Japan’s entrepreneurial spirit

The Japanese are not known for their entrepreneurialism.  Indeed, the International Institute for Management Development (IMD), one of Europe’s leading business schools, recently ranked Japan last in the category of Entrepreneurship out of 59 countries surveyed.  In a culture where the saying goes, “the nail that stands up, gets hammered down”, I spoke to one entrepreneur that just won’t stand down.

Jeffrey Char is the entrepreneurial President of J-Seed Ventures, a company set up in 2000 with the money he made from three previous ventures.  Jeff’s business is the business of starting new businesses.  But J-seed is not an ordinary seed capital venture company.  Rather than riding on the coattails of others as does the typical ‘business angel’, J-Seed incubates its own ideas.  Only after it has vetted an idea does J-seed seek partners to carry forward the business, post start-up, through what it hopes will be rapid growth.

Playing to his strengths and passion, 60% – 70% of Jeff’s time is spent dreaming up and vetting business ideas before they ever see the light of day.   The remainder of his time is spent driving a narrowed selection of businesses forward as Managing Director during the launch phase, often working with one or more co-founder(s).  For those businesses that make it to the second year, Jeff typically takes a back seat position as an outside Director.   After that Jeff resigns his Directorship role, leaving him more time to focus on his passion for developing new ideas.

“Most ideas won’t see the light of day”, says Jeff Char.  At the very least, the product or service must be innovative and the business scalable.   Jeff may be intensively working on 4 or 5 pre-start up ideas at any one point in time.

J-Seed does not have a ‘fund under management’ nor does it invest other people’s money. The company is entirely financed by Jeffrey Char and his partner Carl Kay.  Once any one venture gains traction, J-Seed will turn to the Venture Capital market for later stage growth financing.   An example: The firm raised about $ 12 Million for Piku, a competitor to Groupon.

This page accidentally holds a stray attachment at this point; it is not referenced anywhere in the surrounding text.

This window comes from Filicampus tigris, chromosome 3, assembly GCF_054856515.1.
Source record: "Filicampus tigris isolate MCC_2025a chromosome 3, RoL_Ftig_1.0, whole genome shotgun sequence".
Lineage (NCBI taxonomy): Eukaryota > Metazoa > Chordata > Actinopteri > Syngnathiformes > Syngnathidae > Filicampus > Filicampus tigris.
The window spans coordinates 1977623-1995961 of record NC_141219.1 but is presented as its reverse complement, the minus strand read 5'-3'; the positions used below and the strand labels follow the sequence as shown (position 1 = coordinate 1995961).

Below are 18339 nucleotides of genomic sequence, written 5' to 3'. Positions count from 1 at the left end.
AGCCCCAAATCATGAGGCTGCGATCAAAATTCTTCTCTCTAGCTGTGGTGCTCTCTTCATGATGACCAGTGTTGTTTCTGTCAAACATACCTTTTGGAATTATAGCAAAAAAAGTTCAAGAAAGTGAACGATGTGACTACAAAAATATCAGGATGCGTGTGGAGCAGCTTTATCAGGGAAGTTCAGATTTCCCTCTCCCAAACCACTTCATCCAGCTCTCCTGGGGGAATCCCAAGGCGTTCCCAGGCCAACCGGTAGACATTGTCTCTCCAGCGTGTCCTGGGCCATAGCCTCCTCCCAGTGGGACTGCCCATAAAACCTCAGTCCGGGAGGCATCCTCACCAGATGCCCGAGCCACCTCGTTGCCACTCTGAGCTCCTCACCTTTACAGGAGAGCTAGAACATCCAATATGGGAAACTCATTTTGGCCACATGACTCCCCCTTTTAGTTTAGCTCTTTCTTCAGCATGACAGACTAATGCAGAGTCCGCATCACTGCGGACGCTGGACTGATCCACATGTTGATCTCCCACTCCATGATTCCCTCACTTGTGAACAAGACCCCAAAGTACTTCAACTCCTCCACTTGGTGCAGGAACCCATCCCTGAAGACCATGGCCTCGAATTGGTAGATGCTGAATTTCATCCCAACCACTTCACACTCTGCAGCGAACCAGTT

The firm’s track record includes five Exits, including Solis, a Japan domain registration company; Sozon, a SEO software and consulting provider; Seer Insight Security, a security maintenance systems provider; Mobikyo, a media content and market intelligence business; and Maneo, a social lending venture.

Next on the agenda, J-Seed is scheduled to launch the Venture Generation incubation center in March 2012.   Targeting early-stage Japanese ventures and foreign companies entering the Japanese market, the Venture Generation incubation center intends to provide a platform from which entrepreneurs can achieve their business ascent faster and smarter. In short, it is a business center giving entrepreneurs access to the J-Seed network of contacts, experience, and know-how.

While Japan’s culture of caution may be entrenched, there is no sign that Jeffrey will give pause.   His advice to those thinking of starting an entrepreneurial venture is, “Just do it”.  Too often people get trapped into ‘paralysis through analysis’.   Its all about execution, says Jeff Char.

C. Jeffrey Char, President. Daniel J. Smith, Venture Partner.  J-Seed Ventures, Inc.  SC Building Akasaka 5F, 5-4-17 Akasaka, Minato-ku, Tokyo 107-0052  www.J-Seed.com

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